By Jennifer Johnstone, from Search Engine Watch – Latest –

As advertisers, we have a lot of questions.

  • What type of messaging motivates users to act?
  • Is my CTR higher this week than it was last week? Why is that?
  • Yes, I know Bob, we’ve got a good landing page, but how can it be better?

The string of questions is never-ending, but it is all part of how we evolve to become better advertisers – who can pivot quicker, work more efficiently, and provide deeper insight at a moment’s notice.

This post will give you an easy fix to help you solve the age-old question (or at least the one I’ve been asking since 2010) – how can I improve conversion rates?

Conversion rates can be affected by a whole slew of things – seasonality, time of day, price increases, etc. However, your best bet to systematically improve conversion rates is to start testing your landing pages.

Try a shorter sign-up flow, change your call to action, update the color of your buttons, put your call to action above the fold, or send traffic to a page further down your conversion funnel – the list of small tweaks you can make is endless. Glad we solved that.

The biggest question you have now is – how do I test these changes?

There are several ways to test landing pages, but I have a favorite. For those of you using DoubleClick Search to manage your campaigns – you’re in luck. There is a simple feature that will make testing easy and provide you with clear results.

How to Set Up a Landing Page Test

First, select two to three landing pages you want to test, along with a list of the keywords you’d like to use for the test. It is easiest if the keywords you chose are in the same ad group or campaign. Remember, the more volume you get, the quicker you can gain significance – assuming it’s achievable.

Once you’ve chosen the testing parameters and where it will run, you’ll want to make a spreadsheet of the destination URLs you want to test. Feel free to add any UTM, ValueTrack, or third-party parameters to these URLs.

When you’re ready to launch the test, open DoubleClick Search and navigate to the Keywords tab, where you can filter for the keywords you want to test. If your keywords are grouped together, try filtering by Campaign or Ad Group name. Select the keywords you want to test and click “Start Landing Page Test.”

Start a Landing Page Test

Once you click this, a drop-down will appear, allowing you to add a Test Name, Control Name, Experiment Name, and multiple URLs. Select “Split Traffic Evenly Between Landing Pages” and insert the correct URLs from your spreadsheet.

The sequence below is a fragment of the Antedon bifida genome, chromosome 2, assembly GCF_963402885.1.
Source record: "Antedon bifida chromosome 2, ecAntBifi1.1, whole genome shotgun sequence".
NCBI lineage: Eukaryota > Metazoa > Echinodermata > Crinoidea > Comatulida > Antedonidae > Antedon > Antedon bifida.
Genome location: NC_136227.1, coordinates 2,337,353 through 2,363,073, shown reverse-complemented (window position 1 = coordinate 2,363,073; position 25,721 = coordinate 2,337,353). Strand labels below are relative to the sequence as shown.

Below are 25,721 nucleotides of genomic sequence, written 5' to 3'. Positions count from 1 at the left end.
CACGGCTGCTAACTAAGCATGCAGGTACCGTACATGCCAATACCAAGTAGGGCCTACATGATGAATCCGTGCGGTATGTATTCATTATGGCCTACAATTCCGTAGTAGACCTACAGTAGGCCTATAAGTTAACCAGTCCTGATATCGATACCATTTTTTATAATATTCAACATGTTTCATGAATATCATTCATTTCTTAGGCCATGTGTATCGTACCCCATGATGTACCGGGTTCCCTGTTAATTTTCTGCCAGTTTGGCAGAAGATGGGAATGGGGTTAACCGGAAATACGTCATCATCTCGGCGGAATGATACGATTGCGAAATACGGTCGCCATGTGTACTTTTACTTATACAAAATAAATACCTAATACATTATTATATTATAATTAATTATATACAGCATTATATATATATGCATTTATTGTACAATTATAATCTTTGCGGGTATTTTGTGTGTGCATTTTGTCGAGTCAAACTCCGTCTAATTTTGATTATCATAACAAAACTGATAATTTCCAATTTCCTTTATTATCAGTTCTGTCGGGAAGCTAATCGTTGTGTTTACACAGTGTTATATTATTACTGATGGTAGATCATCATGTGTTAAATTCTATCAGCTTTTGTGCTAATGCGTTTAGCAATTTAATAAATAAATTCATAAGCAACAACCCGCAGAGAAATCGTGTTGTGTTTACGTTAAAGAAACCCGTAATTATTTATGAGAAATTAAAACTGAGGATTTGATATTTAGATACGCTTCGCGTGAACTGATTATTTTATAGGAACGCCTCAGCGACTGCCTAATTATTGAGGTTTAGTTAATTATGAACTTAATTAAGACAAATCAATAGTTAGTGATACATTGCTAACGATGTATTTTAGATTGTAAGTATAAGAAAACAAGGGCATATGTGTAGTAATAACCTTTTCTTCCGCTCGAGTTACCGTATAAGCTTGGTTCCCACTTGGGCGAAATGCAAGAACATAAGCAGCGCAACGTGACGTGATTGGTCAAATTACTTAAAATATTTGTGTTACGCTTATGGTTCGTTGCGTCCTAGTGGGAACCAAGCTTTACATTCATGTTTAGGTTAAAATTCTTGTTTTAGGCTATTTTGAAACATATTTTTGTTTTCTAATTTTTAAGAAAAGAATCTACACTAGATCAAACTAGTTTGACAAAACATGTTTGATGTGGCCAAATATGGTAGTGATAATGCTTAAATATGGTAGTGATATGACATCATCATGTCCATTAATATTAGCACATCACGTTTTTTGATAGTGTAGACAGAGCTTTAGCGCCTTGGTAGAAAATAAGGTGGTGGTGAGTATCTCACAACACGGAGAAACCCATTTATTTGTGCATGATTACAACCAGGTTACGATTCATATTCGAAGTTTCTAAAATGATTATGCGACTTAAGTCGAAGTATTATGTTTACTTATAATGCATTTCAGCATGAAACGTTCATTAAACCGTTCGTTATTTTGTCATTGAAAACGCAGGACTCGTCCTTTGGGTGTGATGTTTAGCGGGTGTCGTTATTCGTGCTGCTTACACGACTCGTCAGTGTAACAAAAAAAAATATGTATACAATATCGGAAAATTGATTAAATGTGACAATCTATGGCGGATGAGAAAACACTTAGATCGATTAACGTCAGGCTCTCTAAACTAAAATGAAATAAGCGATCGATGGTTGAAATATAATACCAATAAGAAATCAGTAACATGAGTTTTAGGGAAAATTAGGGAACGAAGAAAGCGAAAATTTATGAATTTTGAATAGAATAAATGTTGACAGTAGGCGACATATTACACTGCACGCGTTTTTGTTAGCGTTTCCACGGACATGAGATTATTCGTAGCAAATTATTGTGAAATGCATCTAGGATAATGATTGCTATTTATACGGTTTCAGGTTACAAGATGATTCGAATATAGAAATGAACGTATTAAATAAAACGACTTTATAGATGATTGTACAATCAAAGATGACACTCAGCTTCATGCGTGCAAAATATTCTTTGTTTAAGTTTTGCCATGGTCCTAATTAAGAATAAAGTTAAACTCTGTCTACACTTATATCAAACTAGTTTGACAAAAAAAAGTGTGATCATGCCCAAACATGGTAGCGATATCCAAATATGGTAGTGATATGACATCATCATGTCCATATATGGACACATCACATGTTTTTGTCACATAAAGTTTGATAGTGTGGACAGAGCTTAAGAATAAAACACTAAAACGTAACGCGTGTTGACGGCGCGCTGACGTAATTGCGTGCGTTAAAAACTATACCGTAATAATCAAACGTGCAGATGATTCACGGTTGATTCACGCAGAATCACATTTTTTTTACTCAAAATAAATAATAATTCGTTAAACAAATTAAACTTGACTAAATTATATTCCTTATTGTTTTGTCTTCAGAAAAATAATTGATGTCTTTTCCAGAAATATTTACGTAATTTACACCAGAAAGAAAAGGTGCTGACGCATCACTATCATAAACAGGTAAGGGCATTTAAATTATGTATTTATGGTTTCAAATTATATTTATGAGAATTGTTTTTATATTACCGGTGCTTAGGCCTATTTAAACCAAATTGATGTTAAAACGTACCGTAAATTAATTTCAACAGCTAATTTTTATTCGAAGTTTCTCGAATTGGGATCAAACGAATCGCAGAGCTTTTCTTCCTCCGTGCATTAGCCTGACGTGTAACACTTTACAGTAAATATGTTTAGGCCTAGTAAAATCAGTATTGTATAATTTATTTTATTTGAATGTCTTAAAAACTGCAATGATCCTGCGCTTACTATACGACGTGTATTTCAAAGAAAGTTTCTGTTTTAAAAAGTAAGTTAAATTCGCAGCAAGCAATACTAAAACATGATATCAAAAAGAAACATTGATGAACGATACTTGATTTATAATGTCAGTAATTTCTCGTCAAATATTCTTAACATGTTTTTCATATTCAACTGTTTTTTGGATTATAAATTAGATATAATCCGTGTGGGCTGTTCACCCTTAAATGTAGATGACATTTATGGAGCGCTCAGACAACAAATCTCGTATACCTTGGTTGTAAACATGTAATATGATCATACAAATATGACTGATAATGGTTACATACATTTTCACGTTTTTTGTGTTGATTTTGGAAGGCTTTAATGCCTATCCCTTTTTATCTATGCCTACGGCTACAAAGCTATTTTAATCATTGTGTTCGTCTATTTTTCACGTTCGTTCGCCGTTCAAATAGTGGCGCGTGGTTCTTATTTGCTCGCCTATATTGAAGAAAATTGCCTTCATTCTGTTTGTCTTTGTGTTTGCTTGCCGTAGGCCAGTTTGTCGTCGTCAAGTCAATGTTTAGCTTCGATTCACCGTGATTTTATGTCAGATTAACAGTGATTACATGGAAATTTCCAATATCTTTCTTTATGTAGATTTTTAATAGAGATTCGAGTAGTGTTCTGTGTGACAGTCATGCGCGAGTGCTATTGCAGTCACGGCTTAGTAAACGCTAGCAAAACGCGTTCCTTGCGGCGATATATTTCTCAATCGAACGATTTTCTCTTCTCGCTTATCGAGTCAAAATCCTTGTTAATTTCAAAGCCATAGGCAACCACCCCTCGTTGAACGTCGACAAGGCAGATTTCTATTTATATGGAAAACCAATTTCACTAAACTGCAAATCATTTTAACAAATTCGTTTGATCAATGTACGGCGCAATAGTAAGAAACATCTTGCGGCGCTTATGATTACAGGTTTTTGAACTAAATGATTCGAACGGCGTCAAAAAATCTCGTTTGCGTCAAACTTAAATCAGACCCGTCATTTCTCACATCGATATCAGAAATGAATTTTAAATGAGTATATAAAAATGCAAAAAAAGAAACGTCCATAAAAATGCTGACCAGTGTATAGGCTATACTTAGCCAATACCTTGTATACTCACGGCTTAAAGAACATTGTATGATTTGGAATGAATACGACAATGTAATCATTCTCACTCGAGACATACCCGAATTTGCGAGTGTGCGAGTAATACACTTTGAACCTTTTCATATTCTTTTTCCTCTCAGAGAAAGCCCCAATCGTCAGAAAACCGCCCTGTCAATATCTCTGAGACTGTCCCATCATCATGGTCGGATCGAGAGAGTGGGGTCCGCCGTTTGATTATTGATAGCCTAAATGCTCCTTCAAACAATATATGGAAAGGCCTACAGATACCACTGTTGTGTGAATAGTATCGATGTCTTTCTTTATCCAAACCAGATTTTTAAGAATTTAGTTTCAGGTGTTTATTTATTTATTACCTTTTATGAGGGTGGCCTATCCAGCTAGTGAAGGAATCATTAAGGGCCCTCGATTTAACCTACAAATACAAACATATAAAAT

Landing Page Test Editing

Click “Save” to start your landing page test.

How to Review the Test

To check in on your results, navigate to the DoubleClick Search interface, and select “Landing Page Tests” on the left menu. To review your data, select which columns best suit your test, and keep in mind that if your account is linked, you can use data from Google Analytics as well.

I prefer to see the name of the test, the start date, the visits, the actions (or transactions), and the ratio of visits to actions. However, there are many other column types available, so please chose those which work best for your business.

Landing Page Test Column Types

How to Gauge Significance

Now, to test significance and chose a clear winner, I recommend grabbing your click (visits) and conversion (actions/transactions) data from the interface above and plugging these metrics into a significance calculator. There are many choices for online significance calculators that will allow you to toggle significance between 80 and 99 percent. Once a test hits 95 to 99 percent, you’ve achieved significance!

After a test shows significance, you will have a few choices in DoubleClick; you can opt to send all traffic to the control URL, experiment URL, or you can revert back to the original URL. This makes changing your landing pages just as easy as setting up your landing page test.

Also, once you complete a test and chose where to send your traffic, the test will be logged in the “Completed” tab, so you can reference the data at a later time. Keep in mind that whenever you reference a test, you will need to change the time period in the top right to reflect when the test began. This ensures you will have a complete data set.


Landing page testing should be near the top of your list for optimization techniques – it’s a no-brainer and can be incredibly insightful. Through these testing insights, you can learn how users are reacting to your landing pages and tweak those pages to increase conversion rates in just a few simple steps.


Leave a Reply

Your email address will not be published. Required fields are marked *

This site uses Akismet to reduce spam. Learn how your comment data is processed.